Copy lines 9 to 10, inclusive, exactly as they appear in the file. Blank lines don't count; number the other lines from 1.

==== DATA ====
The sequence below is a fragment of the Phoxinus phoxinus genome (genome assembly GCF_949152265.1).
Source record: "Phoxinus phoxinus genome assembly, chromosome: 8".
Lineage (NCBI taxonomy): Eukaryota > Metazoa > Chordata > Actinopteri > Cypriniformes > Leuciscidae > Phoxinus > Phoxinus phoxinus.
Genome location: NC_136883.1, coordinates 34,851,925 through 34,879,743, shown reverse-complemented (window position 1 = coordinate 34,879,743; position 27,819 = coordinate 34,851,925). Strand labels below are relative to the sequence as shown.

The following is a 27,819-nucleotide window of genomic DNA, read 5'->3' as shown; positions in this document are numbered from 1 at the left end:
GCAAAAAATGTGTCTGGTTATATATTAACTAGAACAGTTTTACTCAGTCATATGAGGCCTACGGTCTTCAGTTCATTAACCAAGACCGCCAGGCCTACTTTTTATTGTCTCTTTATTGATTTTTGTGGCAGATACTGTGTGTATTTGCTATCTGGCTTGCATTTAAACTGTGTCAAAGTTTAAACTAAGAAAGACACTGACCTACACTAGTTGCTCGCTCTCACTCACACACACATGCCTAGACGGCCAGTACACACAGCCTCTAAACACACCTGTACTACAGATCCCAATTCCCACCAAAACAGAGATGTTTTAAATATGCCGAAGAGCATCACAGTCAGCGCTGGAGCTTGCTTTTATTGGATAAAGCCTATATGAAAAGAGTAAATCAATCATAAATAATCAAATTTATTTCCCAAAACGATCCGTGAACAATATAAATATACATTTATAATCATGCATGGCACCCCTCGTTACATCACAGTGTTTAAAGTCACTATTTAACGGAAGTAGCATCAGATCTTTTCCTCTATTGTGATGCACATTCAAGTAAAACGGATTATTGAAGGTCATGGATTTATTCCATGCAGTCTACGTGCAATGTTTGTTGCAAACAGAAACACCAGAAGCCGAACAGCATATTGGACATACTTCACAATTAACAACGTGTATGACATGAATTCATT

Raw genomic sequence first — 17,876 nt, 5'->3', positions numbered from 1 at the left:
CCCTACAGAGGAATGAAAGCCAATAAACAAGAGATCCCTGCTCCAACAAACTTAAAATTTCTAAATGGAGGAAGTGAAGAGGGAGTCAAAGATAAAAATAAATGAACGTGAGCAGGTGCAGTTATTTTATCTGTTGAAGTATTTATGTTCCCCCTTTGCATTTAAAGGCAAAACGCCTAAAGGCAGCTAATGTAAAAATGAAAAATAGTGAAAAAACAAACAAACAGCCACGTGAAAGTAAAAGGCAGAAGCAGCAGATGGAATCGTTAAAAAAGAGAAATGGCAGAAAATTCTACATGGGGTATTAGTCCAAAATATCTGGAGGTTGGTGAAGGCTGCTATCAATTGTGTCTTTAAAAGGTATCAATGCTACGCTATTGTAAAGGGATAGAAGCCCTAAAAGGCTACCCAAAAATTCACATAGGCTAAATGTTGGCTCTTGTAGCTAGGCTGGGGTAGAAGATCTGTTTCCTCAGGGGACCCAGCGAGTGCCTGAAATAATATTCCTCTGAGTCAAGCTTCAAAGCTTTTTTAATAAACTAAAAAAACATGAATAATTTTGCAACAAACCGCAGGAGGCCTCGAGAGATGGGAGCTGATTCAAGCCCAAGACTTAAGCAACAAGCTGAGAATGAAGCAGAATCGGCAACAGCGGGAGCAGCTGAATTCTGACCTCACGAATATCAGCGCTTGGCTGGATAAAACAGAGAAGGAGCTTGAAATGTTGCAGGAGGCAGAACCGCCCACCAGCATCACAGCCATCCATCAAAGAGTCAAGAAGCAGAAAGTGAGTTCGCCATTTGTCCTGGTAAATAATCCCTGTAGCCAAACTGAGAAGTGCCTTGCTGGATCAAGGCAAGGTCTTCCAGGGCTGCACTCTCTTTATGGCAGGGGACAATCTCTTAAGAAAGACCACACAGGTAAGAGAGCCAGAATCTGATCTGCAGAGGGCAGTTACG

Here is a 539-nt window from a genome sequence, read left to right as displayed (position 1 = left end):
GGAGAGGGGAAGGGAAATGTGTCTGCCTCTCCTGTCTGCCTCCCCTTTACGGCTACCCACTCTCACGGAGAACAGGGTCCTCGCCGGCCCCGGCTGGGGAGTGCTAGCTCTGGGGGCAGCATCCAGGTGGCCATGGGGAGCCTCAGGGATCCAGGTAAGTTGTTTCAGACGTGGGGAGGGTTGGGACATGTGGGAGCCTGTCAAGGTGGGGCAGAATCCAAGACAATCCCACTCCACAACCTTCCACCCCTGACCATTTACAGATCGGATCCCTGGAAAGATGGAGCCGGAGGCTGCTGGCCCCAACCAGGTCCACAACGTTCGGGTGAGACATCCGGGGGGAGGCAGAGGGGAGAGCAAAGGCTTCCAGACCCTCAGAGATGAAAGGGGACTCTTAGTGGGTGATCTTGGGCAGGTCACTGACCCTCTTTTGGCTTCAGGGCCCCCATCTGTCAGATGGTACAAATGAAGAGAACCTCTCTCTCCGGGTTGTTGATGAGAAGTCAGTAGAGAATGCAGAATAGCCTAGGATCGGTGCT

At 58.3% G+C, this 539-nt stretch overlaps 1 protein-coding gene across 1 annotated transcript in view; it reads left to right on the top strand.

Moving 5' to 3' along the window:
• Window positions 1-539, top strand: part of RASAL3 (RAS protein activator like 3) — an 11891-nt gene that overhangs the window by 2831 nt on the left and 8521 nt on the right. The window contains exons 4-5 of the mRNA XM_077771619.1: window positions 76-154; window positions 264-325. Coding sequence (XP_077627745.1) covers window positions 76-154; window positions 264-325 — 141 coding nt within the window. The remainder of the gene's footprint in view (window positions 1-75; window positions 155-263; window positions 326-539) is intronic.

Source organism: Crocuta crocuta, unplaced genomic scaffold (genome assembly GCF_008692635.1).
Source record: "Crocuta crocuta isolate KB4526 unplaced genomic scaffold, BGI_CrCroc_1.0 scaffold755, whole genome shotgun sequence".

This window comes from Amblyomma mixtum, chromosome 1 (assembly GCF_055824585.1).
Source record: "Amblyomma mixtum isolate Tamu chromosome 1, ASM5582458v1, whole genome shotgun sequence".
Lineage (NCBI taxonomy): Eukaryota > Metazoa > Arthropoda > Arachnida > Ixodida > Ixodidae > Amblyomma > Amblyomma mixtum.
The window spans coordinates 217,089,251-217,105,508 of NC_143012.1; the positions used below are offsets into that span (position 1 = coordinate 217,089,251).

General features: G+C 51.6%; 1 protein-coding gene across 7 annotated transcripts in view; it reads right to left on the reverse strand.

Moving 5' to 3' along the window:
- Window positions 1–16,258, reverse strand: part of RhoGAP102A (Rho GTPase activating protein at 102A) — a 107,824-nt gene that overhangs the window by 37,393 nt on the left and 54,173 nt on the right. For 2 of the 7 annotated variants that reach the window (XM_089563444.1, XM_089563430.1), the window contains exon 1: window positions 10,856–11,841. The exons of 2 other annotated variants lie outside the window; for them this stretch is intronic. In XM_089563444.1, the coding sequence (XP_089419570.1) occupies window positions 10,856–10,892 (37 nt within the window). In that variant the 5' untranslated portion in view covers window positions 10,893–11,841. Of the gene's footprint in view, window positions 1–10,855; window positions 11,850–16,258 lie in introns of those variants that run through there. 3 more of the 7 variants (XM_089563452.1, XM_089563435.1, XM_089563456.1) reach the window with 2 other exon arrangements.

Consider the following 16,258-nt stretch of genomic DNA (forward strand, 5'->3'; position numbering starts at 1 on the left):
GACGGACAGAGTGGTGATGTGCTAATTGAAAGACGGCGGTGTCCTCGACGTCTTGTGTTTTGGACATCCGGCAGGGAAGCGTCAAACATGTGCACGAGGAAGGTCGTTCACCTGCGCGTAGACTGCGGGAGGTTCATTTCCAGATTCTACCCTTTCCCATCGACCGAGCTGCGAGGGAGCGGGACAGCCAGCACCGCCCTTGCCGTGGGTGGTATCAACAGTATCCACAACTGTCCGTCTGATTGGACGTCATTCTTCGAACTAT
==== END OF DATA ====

Here is a 539-nt window from a genome sequence, read left to right as displayed (position 1 = left end):
GGAGAGGGGAAGGGAAATGTGTCTGCCTCTCCTGTCTGCCTCCCCTTTACGGCTACCCACTCTCACGGAGAACAGGGTCCTCGCCGGCCCCGGCTGGGGAGTGCTAGCTCTGGGGGCAGCATCCAGGTGGCCATGGGGAGCCTCAGGGATCCAGGTAAGTTGTTTCAGACGTGGGGAGGGTTGGGACATGTGGGAGCCTGTCAAGGTGGGGCAGAATCCAAGACAATCCCACTCCACAACCTTCCACCCCTGACCATTTACAGATCGGATCCCTGGAAAGATGGAGCCGGAGGCTGCTGGCCCCAACCAGGTCCACAACGTTCGGGTGAGACATCCGGGGGGAGGCAGAGGGGAGAGCAAAGGCTTCCAGACCCTCAGAGATGAAAGGGGACTCTTAGTGGGTGATCTTGGGCAGGTCACTGACCCTCTTTTGGCTTCAGGGCCCCCATCTGTCAGATGGTACAAATGAAGAGAACCTCTCTCTCCGGGTTGTTGATGAGAAGTCAGTAGAGAATGCAGAATAGCCTAGGATCGGTGCT